allan-houser2.jpgAllan’s father was among the women and children jailed at the Castillo de San Marcos in St. Augustine, Florida, and Allan’s mother was born in the prison camp at the Mount Vernon Barracks, Alabama where surviving members of the tribe were sent in 1887. As a final solution, the last of the Chircahuas were sent to Fort Sill, Oklahoma where they remained captives for 23 years. Freed at last in 1914, a majority of the tribe returned to New Mexico to join with the Mescalero Apaches for whom a reservation had been created. Allan’s parents, however, were with a small group of families who chose to stay in Oklahoma and create farms in the Apache and Lawton communities. Allan was born just months after their release, the first child born out of captivity.

    Growing up on the farm, Allan labored with crops of cotton and alfalfa and helped support the family growing vegetables and raising livestock and horses. At an early age he became interested in the images he saw in magazines and books. He soon began making his own drawings and carvings. In 1934 a notice for an art school in Santa Fe attracted his attention, and he enrolled in the Painting School at the Santa Fe Indian School. Commonly known as the Dorothy Dunn School after its prominent teacher, Allan became its most famous student and by 1939 his work was exhibited in San Francisco, Washington D. C., and Chicago. In the same year he received a commission to paint a mural in the Department of Interior building in Washington, and its success led to a second mural commission there in 1940.

    allan-houser.jpgAllan married Anna Marie Gallegos in 1939, and together with three young sons they moved to Los Angeles in 1941 where Allan sought employment during the war effort. It was here that Allan would have the opportunity to visit museum exhibitions of European modernists such as Brancusi, Arp, Lipschitz, and Henry Moore, whose work would have a lasting influence on Allan as his own style evolved in the succeeding decades.

    allan-houser3.jpgIn 1947 Allan was commissioned by the Haskell Institute in Lawrence, Kansas, to do a memorial sculpture honoring the Native American students from Haskell who had died in World War II. Completed in 1948, this work entitled “Comrade in Mourning” was his first major marble carving. In 1951 Allan moved to Brigham City, Utah, where he taught art at the Inter-Mountain Indian School for the next eleven years. He continued to paint and produce small wooden sculptures, and in 1954 he was honored by the French government with the Palmes d’Acadamique for his outstanding achievement as a teacher and artist.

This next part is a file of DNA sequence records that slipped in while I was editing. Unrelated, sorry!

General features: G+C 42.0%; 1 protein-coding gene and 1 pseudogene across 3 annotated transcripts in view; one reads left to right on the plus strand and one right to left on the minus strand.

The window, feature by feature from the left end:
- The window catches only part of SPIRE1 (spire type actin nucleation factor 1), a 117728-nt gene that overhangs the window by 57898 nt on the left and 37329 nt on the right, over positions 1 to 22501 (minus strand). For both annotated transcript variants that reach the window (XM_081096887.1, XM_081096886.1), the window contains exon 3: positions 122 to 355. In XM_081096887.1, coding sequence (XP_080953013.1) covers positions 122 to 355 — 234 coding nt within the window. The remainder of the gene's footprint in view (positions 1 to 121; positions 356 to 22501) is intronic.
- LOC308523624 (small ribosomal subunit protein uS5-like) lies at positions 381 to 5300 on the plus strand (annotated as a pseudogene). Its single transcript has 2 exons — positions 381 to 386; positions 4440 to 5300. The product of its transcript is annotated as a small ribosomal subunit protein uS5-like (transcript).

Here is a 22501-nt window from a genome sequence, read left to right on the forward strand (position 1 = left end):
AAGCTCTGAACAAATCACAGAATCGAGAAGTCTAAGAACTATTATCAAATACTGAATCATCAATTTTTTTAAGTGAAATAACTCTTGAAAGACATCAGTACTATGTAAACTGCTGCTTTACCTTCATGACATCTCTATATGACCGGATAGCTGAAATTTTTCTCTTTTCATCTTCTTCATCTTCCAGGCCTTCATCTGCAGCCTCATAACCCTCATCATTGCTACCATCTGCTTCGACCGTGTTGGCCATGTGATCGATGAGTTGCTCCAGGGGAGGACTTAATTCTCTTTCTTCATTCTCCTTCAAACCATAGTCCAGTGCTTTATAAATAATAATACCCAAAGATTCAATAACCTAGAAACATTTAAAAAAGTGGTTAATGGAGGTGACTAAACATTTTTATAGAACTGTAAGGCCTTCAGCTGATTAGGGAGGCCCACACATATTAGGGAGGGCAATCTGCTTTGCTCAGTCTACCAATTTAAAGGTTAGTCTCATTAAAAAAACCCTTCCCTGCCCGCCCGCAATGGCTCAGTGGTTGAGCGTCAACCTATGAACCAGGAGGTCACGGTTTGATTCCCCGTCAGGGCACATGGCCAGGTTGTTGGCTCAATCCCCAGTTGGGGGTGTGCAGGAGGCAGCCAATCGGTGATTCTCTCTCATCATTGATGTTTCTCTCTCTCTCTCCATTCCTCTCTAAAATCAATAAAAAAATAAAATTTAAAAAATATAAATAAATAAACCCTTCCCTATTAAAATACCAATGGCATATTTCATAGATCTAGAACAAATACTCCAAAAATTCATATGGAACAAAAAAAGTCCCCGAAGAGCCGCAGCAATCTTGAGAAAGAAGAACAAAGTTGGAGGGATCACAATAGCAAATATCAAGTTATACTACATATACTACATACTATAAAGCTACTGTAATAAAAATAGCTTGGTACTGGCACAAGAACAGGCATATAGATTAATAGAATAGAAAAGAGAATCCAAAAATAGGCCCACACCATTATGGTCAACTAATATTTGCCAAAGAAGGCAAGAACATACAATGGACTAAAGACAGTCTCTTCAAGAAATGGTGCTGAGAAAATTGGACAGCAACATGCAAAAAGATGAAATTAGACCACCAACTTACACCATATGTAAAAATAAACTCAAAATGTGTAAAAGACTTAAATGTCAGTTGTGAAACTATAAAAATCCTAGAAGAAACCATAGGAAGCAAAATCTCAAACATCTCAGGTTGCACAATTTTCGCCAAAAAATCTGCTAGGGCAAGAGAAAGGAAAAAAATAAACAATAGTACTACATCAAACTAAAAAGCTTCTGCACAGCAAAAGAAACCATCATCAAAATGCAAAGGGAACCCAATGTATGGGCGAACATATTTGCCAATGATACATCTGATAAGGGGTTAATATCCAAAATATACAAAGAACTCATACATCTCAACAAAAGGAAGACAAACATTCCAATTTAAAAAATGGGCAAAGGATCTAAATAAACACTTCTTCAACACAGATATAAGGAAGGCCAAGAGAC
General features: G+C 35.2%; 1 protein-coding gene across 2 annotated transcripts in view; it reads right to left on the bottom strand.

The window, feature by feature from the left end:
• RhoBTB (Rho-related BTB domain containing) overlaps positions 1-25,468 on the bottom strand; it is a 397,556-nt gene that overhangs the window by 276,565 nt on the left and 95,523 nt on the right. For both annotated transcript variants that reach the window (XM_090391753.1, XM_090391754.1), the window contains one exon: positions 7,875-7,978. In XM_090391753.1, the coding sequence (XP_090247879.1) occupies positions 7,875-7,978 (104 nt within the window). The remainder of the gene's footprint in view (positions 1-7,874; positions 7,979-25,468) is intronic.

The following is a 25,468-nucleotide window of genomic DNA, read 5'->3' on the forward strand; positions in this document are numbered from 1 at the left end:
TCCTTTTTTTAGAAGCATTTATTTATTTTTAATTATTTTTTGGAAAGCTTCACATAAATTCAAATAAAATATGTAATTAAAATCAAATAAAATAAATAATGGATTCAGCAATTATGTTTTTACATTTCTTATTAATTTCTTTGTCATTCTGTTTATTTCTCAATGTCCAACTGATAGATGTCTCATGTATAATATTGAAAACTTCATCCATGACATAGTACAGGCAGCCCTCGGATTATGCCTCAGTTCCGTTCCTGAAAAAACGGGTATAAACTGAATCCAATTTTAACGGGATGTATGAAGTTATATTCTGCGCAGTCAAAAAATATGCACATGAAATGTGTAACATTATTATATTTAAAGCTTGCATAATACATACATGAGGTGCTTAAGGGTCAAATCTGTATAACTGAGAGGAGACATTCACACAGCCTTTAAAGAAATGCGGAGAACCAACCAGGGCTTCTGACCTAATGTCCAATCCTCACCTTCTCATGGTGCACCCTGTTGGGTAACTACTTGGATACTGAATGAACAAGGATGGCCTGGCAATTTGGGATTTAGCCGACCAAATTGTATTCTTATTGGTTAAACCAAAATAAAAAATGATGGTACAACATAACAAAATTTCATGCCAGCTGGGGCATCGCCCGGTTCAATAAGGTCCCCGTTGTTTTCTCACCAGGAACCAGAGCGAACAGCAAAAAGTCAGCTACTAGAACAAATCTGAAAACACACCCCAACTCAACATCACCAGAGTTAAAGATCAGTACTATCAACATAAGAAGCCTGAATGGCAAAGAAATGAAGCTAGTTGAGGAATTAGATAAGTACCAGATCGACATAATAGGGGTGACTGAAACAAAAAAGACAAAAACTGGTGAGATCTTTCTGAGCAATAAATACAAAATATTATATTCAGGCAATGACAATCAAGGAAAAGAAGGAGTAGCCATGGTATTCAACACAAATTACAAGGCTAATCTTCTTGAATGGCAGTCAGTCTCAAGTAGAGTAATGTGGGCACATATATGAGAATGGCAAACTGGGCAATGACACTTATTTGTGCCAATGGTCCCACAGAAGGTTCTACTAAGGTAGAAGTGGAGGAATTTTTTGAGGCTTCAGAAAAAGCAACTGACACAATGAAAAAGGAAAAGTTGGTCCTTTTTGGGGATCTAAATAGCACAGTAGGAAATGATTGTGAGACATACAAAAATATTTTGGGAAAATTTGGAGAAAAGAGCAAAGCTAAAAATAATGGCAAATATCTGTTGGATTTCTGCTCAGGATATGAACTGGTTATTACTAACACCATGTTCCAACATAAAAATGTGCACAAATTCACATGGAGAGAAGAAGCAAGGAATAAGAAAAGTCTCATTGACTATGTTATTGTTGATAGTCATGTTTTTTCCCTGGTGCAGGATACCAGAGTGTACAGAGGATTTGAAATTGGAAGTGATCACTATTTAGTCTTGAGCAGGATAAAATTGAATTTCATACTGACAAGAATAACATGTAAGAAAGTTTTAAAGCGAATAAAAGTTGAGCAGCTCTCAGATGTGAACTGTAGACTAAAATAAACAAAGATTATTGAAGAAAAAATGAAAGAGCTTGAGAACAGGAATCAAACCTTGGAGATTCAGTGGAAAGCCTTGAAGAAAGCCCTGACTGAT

In 1962 Allan was asked to join the faculty of the newly created Institute of American Indian Arts in Santa Fe. There he created the sculpture department and began focusing his own artistic output on three-dimensional work. As he taught and created sculpture he began integrating the aesthetics of the modernists with his narrative ideas. By the late 1960’s he began exhibiting this sculpture and recognition of his unique style grew. Museums and private collectors sought out examples, and his influence became apparent on hundreds of students and other artists. In 1975 Allan retired from teaching to devote himself full-time to his own work. In the two following decades he would produce close to 1,000 sculptures in stone, wood, and bronze, and emerged as a major figure on an international scale. He had nearly 50 solo exhibitions in museums and galleries in the United States, Europe, and Asia, and he continued working tirelessly until his death on August 22, 1994.

    Published in: on June 26, 2007 at 1:55 am  Comments (2)  

    Photo of me and Woogee


    I am 5’3″….

    He wasn’t tall in stature…

    but Woogee was a giant of a man in heart & spirit!

    Published in: on June 26, 2007 at 12:23 am  Comments (1)  

    Photo of me with R. W. Geionety and Laura Bushyhead at a show


    Lots of “good times” have been shared at the shows.

    R.W. is an extremely talented artist and good friend.

    Laura Bushyhead… always sweet, supportive and someone I called “mom.”

    Photo taken 11-23-1996


    Tulsa Indian Art Festival poster (Sample of R.W.’s work)

    Photo of me with Doc at one of our calendar signings or shows


    Doc was such a nice man. A pleasure to be around and always had many wonderful stories to share. Doc would play his flute during quiet moments at calendar signings or shows. It is “without question” the most beautiful flute music I have ever heard. I can close my eyes and still hear him playing.

    Read More about Doc @:

    Oklahoma Historical Society’s
    Encyclopedia of History and Culture


    A noted Comanche artist and American Indian flute player Doc Tate Nevaquaya was born to Lean and Victoria Tate Nevaquaya July 3, 1932, in Apache, Oklahoma. Orphaned at fourteen, he resided at the Fort Sill Indian School in Lawton, receiving a high school diploma in 1951. In 1951 and 1952 he attended Haskell Indian Institute in Lawrence, Kansas. A self-taught artist, flutist, composer, dancer, lecturer, and Methodist lay minister, Nevaquaya gave numerous flute and art workshops throughout the United States, including classes at Brigham Young University (1972) and Georgetown University (1974). He made more than twenty-five television appearances, on shows televised nationally and by the British Broadcasting Corporation.